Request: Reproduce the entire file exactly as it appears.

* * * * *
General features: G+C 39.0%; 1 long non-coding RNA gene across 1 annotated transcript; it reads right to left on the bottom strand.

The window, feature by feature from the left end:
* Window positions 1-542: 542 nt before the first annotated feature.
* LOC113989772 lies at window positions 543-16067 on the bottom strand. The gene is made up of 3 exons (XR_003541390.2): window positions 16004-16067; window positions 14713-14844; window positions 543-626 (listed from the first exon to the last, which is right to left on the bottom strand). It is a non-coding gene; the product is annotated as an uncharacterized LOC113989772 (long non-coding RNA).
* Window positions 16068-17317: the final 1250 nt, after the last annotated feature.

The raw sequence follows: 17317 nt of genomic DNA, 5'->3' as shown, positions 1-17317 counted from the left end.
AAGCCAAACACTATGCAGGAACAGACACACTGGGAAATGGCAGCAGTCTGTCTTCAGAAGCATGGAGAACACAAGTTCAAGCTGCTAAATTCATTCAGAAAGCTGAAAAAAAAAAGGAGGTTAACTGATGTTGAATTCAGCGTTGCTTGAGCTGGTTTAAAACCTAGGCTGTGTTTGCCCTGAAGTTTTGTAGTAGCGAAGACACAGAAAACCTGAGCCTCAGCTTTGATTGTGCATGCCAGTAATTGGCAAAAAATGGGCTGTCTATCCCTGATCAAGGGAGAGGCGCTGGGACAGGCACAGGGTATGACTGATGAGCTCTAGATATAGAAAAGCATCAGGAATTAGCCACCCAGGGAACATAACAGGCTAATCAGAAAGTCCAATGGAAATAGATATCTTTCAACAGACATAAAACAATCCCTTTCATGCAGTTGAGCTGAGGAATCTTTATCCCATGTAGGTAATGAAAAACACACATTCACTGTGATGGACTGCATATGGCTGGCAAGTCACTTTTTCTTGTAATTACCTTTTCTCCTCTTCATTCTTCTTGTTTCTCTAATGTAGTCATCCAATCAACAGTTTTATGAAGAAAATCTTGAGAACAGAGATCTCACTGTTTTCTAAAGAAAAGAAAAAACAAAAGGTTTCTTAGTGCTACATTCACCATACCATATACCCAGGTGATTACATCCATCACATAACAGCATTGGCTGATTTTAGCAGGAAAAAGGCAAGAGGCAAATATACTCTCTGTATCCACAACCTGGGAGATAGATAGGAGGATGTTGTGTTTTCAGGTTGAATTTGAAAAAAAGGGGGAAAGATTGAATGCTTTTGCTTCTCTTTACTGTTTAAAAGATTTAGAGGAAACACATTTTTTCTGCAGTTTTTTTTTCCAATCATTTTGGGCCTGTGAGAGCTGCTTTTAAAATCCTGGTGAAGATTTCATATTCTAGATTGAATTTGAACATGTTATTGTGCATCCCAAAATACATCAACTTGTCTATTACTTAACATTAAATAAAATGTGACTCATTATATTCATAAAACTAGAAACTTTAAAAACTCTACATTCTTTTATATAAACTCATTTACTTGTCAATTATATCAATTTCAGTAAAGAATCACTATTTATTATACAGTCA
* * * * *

General features: G+C 39.0%; 1 long non-coding RNA gene across 1 annotated transcript; it reads right to left on the bottom strand.

The window, feature by feature from the left end:
* Window positions 1-542: 542 nt before the first annotated feature.
* LOC113989772 lies at window positions 543-16067 on the bottom strand. The gene is made up of 3 exons (XR_003541390.2): window positions 16004-16067; window positions 14713-14844; window positions 543-626 (listed from the first exon to the last, which is right to left on the bottom strand). It is a non-coding gene; the product is annotated as an uncharacterized LOC113989772 (long non-coding RNA).
* Window positions 16068-17317: the final 1250 nt, after the last annotated feature.

The raw sequence follows: 17317 nt of genomic DNA, 5'->3' as shown, positions 1-17317 counted from the left end.
AAGCCAAACACTATGCAGGAACAGACACACTGGGAAATGGCAGCAGTCTGTCTTCAGAAGCATGGAGAACACAAGTTCAAGCTGCTAAATTCATTCAGAAAGCTGAAAAAAAAAAGGAGGTTAACTGATGTTGAATTCAGCGTTGCTTGAGCTGGTTTAAAACCTAGGCTGTGTTTGCCCTGAAGTTTTGTAGTAGCGAAGACACAGAAAACCTGAGCCTCAGCTTTGATTGTGCATGCCAGTAATTGGCAAAAAATGGGCTGTCTATCCCTGATCAAGGGAGAGGCGCTGGGACAGGCACAGGGTATGACTGATGAGCTCTAGATATAGAAAAGCATCAGGAATTAGCCACCCAGGGAACATAACAGGCTAATCAGAAAGTCCAATGGAAATAGATATCTTTCAACAGACATAAAACAATCCCTTTCATGCAGTTGAGCTGAGGAATCTTTATCCCATGTAGGTAATGAAAAACACACATTCACTGTGATGGACTGCATATGGCTGGCAAGTCACTTTTTCTTGTAATTACCTTTTCTCCTCTTCATTCTTCTTGTTTCTCTAATGTAGTCATCCAATCAACAGTTTTATGAAGAAAATCTTGAGAACAGAGATCTCACTGTTTTCTAAAGAAAAGAAAAAACAAAAGGTTTCTTAGTGCTACATTCACCATACCATATACCCAGGTGATTACATCCATCACATAACAGCATTGGCTGATTTTAGCAGGAAAAAGGCAAGAGGCAAATATACTCTCTGTATCCACAACCTGGGAGATAGATAGGAGGATGTTGTGTTTTCAGGTTGAATTTGAAAAAAAGGGGGAAAGATTGAATGCTTTTGCTTCTCTTTACTGTTTAAAAGATTTAGAGGAAACACATTTTTTCTGCAGTTTTTTTTTCCAATCATTTTGGGCCTGTGAGAGCTGCTTTTAAAATCCTGGTGAAGATTTCATATTCTAGATTGAATTTGAACATGTTATTGTGCATCCCAAAATACATCAACTTGTCTATTACTTAACATTAAATAAAATGTGACTCATTATATTCATAAAACTAGAAACTTTAAAAACTCTACATTCTTTTATATAAACTCATTTACTTGTCAATTATATCAATTTCAGTAAAGAATCACTATTTATTATACAGTCA